Changing Planet

Stunning Snapshot Reveals Dazzling Star Factories

This mosaic of images from the 2.2-meter telescope at ESO’s La Silla Observatory in Chile shows two dramatic star formation regions in the southern Milky Way, located in the Carina-Sagittarius spiral arm of the galaxy.
Courtesy of ESO/G. Beccari

Two giant star clusters tucked away in one of the neighboring arms of our Milky Way galaxy glow in full display in a dramatic new portrait. They also offer a fun opportunity for backyard astronomers.

Using the giant eye of the European Southern Observatory’s La Silla Observatory in Chile, astronomers captured two dynamic star-forming regions in the Carina-Sagittarius spiral arm of our Milky Way galaxy. A minor limb of our galaxy, the spiral arm consists mostly of gas and dust. Recent research shows that it is surprisingly devoid of stellar activity, making these two star factories real standouts in our galactic neighborhood.

The star cluster on the left side, named NGC 3603, is located some 20,000 light-years from Earth. Its companion on the right, a colorful gas cloud known as NGC 3576, sits much closer to Earth at only 9,000 light-years distant.

NGC 3603 is real stellar jewel box filled with hundreds of young, massive stars, one of the richest open star clusters in the entire galaxy.

Originally, these stars formed behind a veil of gas and dust. However, as they matured, they cleared away much of this material and left behind the glowing clouds that we see today surrounding the hot, young stars.

Meanwhile, NGC 3576 brandishes the same horn-shaped clouds of gas. They were carved by strong stellar winds billowing out from the young stars cocooned within the colorful nebula.

Above the nebula, the two conspicuous black clouds called “Bok globules” are ripe for future star formation as well.

See for Yourself

Both of these deep-sky objects were first recorded by British astronomer John Herschel back in 1834, noted while he was visiting South Africa.
Today sky-watchers in the Southern Hemisphere can spot the very same objects with just a small telescope when looking toward the southwestern part of the late night sky. Scanning this entire part of the sky with binoculars will reveal that it is studded with countless cosmic diamonds and wispy, faint veils of nebulosity that signify it is rich with star-forming regions.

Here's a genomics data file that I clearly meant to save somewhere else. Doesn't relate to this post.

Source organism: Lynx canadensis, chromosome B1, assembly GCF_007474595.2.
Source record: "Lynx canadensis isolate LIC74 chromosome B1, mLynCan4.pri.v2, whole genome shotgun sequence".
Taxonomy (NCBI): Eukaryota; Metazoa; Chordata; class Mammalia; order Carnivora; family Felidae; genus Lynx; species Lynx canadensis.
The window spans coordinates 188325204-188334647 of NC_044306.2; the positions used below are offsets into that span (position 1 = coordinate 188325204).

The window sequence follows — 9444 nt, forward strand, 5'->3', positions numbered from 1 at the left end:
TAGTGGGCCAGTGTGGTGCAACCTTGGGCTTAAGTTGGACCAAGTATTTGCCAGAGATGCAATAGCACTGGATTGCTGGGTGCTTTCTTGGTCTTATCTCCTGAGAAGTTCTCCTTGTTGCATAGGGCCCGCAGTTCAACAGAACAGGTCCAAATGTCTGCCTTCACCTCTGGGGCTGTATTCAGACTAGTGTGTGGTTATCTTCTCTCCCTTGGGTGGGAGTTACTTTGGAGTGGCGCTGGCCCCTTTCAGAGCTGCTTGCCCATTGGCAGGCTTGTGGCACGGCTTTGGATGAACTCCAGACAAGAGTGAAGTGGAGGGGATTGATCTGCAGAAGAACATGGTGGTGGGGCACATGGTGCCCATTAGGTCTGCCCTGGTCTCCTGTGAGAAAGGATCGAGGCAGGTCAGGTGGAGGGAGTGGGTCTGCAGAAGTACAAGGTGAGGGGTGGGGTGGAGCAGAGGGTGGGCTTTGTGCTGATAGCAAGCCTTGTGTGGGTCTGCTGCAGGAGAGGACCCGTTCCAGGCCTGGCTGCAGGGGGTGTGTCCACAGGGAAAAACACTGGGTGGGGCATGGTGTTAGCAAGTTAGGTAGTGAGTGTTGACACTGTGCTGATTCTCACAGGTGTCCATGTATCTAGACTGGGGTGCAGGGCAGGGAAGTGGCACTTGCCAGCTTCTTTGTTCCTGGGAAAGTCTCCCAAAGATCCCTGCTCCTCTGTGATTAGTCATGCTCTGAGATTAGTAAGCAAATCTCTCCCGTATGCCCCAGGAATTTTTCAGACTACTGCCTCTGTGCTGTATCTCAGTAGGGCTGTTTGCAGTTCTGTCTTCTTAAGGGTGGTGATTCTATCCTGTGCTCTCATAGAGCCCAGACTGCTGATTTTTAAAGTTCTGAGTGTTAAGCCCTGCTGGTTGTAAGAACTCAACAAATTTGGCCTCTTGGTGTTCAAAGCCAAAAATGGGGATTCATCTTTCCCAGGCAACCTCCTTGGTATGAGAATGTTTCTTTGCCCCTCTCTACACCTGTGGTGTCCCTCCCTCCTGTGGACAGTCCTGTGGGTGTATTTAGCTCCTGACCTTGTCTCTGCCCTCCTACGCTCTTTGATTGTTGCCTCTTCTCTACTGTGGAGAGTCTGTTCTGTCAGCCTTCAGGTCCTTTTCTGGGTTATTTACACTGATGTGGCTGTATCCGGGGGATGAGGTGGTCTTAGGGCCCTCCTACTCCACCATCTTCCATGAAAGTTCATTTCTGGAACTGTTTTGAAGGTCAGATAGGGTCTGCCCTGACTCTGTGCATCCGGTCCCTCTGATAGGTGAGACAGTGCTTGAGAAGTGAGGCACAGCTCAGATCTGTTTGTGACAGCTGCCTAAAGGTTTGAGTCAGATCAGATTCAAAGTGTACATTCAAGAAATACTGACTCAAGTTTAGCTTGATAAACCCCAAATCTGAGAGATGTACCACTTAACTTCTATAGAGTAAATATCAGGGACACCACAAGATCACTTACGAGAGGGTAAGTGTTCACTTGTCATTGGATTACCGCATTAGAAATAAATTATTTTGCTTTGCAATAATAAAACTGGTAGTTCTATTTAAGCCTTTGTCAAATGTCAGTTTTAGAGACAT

This sky illustration shows the location of the open cluster NGC 3603 as seen late night from the Southern Hemisphere when looking towards the southwest. Credit: SkySafari
This sky illustration shows the location of the open cluster NGC 3603 as seen late at night from the Southern Hemisphere when looking toward the southwest. Courtesy of SkySafari
Both NGC 3603 and NGC 3576 nestle within the southern constellation Carina, the Keel, which you will find just below and to the left of the bright constellation, Centaurus.
This chart shows the constellation of Carina (The Keel) and includes all the stars that can be seen with the unaided eye on a clear and dark night. This region of the sky includes some of the brightest star formation regions in the Milky Way. The location of the distant, but very bright and compact, open star cluster NGC 3603 is marked. This object is not spectacular in small telescopes, appearing as just a tight clump of stars surrounded by faint nebulosity.  Credit:ESO
This chart shows the constellation of Carina (the Keel) and includes all the stars that can be seen with the unaided eye on a clear, dark night. The location of the distant, but very bright and compact, open star cluster NGC 3603 is marked. Courtesy of ESO
While they may not appear on the same grand scale as seen in the professional photos when seen through a backyard telescope, they will appear as next-door neighbors, separated by about 30 arc minutes, or the width of the disk of the full moon. This means that both should handily fit within the same field of view when using a low-power eyepiece.
Happy hunting!
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Andrew Fazekas, aka The Night Sky Guy, is a science writer, broadcaster, and lecturer who loves to share his passion for the wonders of the universe through all media. He is a regular contributor to National Geographic News and is the national cosmic correspondent for Canada’s Weather Network TV channel, space columnist for CBC Radio network, and a consultant for the Canadian Space Agency. As a member of the Royal Astronomical Society of Canada, Andrew has been observing the heavens from Montreal for over a quarter century and has never met a clear night sky he didn’t like.

    The photo was very interesting about what’s going on in our galaxy. I noticed what appears to be 2 stars in the formation stage. After all we are made of star stuff from super & hyper novas.

  • John Logsdon

    Really enjoy all the info. I can’t do a lot anymore, but this makes life worthwhile, thank you!


    Thank you…it’s educational, interesting, plus it shows how beautiful our universe is

  • sachin tripathi

    I love the channel and given informations are so amazing I would like to thank the entire team of nat geographic

  • sachin tripathi

    I really like the given information n I love the channel too keep it up!!!

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